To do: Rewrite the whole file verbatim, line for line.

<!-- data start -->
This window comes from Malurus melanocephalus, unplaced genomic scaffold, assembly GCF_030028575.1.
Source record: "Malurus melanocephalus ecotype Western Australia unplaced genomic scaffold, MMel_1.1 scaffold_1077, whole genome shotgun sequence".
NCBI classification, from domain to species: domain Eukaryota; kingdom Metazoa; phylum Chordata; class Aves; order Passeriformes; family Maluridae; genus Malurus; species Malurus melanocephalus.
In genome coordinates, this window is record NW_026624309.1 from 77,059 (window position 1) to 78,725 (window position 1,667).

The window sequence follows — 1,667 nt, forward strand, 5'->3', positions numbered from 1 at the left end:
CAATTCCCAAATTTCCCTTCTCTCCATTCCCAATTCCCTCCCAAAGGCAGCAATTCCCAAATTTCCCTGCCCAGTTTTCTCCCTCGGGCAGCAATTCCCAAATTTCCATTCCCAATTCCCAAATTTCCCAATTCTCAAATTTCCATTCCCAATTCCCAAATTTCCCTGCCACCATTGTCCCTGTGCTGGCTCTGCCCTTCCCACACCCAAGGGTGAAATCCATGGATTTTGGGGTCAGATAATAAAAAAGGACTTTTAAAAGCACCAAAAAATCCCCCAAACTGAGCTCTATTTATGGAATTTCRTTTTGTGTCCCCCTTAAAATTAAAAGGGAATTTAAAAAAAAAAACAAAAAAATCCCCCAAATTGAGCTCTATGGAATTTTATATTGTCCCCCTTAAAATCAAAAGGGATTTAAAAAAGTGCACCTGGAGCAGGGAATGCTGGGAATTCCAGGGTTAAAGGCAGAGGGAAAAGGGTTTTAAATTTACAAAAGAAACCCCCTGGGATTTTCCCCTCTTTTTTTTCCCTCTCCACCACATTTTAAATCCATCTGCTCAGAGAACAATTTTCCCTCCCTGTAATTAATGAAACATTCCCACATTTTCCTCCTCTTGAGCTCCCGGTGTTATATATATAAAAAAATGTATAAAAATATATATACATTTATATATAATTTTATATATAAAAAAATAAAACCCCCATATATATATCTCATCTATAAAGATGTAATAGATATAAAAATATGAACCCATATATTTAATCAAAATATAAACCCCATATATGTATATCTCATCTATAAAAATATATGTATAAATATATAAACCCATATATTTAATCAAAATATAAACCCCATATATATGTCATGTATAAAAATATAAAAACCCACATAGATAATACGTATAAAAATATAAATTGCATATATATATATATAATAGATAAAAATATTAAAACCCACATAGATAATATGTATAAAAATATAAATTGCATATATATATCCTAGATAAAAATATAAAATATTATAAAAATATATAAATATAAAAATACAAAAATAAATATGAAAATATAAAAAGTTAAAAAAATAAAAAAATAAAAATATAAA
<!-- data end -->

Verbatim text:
This window comes from Malurus melanocephalus, unplaced genomic scaffold, assembly GCF_030028575.1.
Source record: "Malurus melanocephalus ecotype Western Australia unplaced genomic scaffold, MMel_1.1 scaffold_1077, whole genome shotgun sequence".
NCBI classification, from domain to species: domain Eukaryota; kingdom Metazoa; phylum Chordata; class Aves; order Passeriformes; family Maluridae; genus Malurus; species Malurus melanocephalus.
In genome coordinates, this window is record NW_026624309.1 from 77,059 (window position 1) to 78,725 (window position 1,667).

The window sequence follows — 1,667 nt, forward strand, 5'->3', positions numbered from 1 at the left end:
CAATTCCCAAATTTCCCTTCTCTCCATTCCCAATTCCCTCCCAAAGGCAGCAATTCCCAAATTTCCCTGCCCAGTTTTCTCCCTCGGGCAGCAATTCCCAAATTTCCATTCCCAATTCCCAAATTTCCCAATTCTCAAATTTCCATTCCCAATTCCCAAATTTCCCTGCCACCATTGTCCCTGTGCTGGCTCTGCCCTTCCCACACCCAAGGGTGAAATCCATGGATTTTGGGGTCAGATAATAAAAAAGGACTTTTAAAAGCACCAAAAAATCCCCCAAACTGAGCTCTATTTATGGAATTTCRTTTTGTGTCCCCCTTAAAATTAAAAGGGAATTTAAAAAAAAAAACAAAAAAATCCCCCAAATTGAGCTCTATGGAATTTTATATTGTCCCCCTTAAAATCAAAAGGGATTTAAAAAAGTGCACCTGGAGCAGGGAATGCTGGGAATTCCAGGGTTAAAGGCAGAGGGAAAAGGGTTTTAAATTTACAAAAGAAACCCCCTGGGATTTTCCCCTCTTTTTTTTCCCTCTCCACCACATTTTAAATCCATCTGCTCAGAGAACAATTTTCCCTCCCTGTAATTAATGAAACATTCCCACATTTTCCTCCTCTTGAGCTCCCGGTGTTATATATATAAAAAAATGTATAAAAATATATATACATTTATATATAATTTTATATATAAAAAAATAAAACCCCCATATATATATCTCATCTATAAAGATGTAATAGATATAAAAATATGAACCCATATATTTAATCAAAATATAAACCCCATATATGTATATCTCATCTATAAAAATATATGTATAAATATATAAACCCATATATTTAATCAAAATATAAACCCCATATATATGTCATGTATAAAAATATAAAAACCCACATAGATAATACGTATAAAAATATAAATTGCATATATATATATATAATAGATAAAAATATTAAAACCCACATAGATAATATGTATAAAAATATAAATTGCATATATATATCCTAGATAAAAATATAAAATATTATAAAAATATATAAATATAAAAATACAAAAATAAATATGAAAATATAAAAAGTTAAAAAAATAAAAAAATAAAAATATAAA